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3 Benefits Of Eating Whole Grains, According To New Research

Sarah Regan
mbg Spirituality & Relationships Writer By Sarah Regan
mbg Spirituality & Relationships Writer
Sarah Regan is a Spirituality & Relationships Writer, and a registered yoga instructor. She received her bachelor's in broadcasting and mass communication from SUNY Oswego, and lives in Buffalo, New York.
This Type Of Carb Can Have A+ Benefits For Your Heart Health

By now you've probably heard that when it comes to carbohydrates, whole grains are better for our health than refined ones. But why? According to new research published in the Journal of Nutrition, eating at least three servings of whole grains in a day can have a lot of benefits over time—particularly in regards to heart health. Here's what they found.

Studying the effects of whole grains.

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For this study, researchers wanted to look at the effect of whole grains on certain risk factors for heart disease (waist size, blood pressure, blood sugar, triglycerides, and "good" cholesterol).

They looked at data from 3,100 middle-aged people who had participated in the Framingham Heart Study Offspring Cohort. These participants recorded their grain consumption over the course of roughly 18 years and also had health exams to assess the aforementioned risk factors throughout the research.

The risk factors were tracked over the course of the study, with researchers looking for associations between grain intake—and in the end, whole grains definitely came out on top.


The benefits of whole grains.

The current recommendation for grain intake is at least three servings of whole grains per day, and in this research, people who ate that recommendation saw greater benefits than those who didn't:

  1. Waist size: Those meeting or exceeding the recommended whole grain intake saw less of an increase in waist size than those eating less than a serving of whole grains per day. And participants eating more refined grains, on the other hand, saw a greater increase in waist size.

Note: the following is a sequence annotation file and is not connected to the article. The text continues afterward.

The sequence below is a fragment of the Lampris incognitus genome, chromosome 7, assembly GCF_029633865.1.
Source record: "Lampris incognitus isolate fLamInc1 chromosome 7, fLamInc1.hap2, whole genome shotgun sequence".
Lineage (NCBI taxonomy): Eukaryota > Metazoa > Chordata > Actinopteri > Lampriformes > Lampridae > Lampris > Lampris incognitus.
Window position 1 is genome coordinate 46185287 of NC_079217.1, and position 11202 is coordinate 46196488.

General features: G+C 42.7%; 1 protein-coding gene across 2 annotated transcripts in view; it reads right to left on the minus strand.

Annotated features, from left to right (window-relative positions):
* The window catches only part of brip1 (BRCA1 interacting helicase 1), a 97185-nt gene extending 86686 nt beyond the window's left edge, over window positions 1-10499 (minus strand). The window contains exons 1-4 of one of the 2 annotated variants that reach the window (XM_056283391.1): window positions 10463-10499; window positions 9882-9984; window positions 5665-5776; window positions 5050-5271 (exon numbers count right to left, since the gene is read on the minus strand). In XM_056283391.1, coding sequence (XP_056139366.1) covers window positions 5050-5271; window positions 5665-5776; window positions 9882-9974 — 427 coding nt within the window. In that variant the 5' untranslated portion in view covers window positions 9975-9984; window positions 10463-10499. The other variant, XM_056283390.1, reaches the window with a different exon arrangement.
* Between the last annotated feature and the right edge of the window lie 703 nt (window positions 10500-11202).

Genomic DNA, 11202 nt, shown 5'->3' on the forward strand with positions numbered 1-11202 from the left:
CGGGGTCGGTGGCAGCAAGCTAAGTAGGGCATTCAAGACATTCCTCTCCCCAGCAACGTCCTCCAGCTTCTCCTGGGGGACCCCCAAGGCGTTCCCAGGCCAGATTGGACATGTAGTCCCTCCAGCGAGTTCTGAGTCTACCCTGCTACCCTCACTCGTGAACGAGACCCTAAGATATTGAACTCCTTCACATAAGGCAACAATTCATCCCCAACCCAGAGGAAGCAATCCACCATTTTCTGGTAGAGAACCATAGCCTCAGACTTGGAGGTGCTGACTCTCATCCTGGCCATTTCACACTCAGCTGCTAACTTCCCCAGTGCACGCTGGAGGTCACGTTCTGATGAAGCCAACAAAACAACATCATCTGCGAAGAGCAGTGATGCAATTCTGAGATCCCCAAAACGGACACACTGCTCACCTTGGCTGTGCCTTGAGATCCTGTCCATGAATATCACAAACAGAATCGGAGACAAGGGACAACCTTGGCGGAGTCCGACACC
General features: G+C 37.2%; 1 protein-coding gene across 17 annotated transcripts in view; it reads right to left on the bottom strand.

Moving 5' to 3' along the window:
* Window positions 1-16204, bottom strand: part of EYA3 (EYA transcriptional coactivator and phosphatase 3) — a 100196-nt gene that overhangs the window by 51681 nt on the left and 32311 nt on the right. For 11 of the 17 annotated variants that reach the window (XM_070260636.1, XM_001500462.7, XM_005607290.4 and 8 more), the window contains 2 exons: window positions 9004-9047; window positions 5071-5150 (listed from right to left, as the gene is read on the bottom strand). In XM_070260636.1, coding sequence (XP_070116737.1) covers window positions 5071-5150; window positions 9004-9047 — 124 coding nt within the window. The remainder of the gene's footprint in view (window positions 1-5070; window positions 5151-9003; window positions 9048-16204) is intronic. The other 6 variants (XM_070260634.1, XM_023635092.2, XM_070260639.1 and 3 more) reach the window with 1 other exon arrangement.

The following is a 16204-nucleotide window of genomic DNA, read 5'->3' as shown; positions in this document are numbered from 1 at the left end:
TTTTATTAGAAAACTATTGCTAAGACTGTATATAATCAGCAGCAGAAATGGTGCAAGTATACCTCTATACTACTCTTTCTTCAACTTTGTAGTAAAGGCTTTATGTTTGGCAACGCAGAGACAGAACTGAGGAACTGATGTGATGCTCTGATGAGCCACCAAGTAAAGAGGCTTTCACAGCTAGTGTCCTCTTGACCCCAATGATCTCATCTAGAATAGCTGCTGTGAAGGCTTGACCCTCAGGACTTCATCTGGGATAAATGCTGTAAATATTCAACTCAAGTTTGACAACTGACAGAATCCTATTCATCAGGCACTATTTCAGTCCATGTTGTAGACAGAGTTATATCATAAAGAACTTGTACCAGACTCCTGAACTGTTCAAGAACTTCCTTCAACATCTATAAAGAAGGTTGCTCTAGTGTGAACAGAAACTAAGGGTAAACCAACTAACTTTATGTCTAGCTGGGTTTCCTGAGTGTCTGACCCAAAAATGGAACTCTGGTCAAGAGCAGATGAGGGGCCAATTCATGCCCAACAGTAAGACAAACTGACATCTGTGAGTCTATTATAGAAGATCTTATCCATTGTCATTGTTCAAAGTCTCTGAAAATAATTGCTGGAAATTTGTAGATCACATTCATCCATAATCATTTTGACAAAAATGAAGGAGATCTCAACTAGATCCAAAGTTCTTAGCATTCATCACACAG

2. Blood sugar: Participants who weren't eating as many whole grains saw a greater increase in blood sugar levels on average, compared to those with a high whole-grain intake.
  3. Blood pressure: Similar to blood sugar, blood pressure levels were also lower on average for those eating their whole grains compared to those not hitting the daily recommended amount.

As study co-author Caleigh Sawicki, Ph.D., explains in a news release, there are a few reasons whole grains may influence heart disease risk factors and, in turn, help maintain heart health.

"The presence of dietary fiber in whole grains can have a satiating effect, and the magnesium, potassium, and antioxidants may contribute to lowering blood pressure," she says. "Soluble fiber, in particular, may have a beneficial effect on post-meal blood sugar spikes."


The takeaway.

The bottom line is, meeting the recommended amount of whole grains on a regular basis may help with risk factors associated with heart disease—and it's probably a smart choice to swap out refined grains.

As study co-author Nicola McKeown, Ph.D., notes, "These data suggest that people who eat more whole grains are better able to maintain their blood sugar and blood pressure over time. Managing these risk factors as we age may help to protect against heart disease."

So go ahead—reach for some heart-healthy carbs. Whether it be a whole-grain cereal for breakfast or a whole-grain bowl for dinner, these fibrous and mineral-rich foods deserve a spot on your plate every day.


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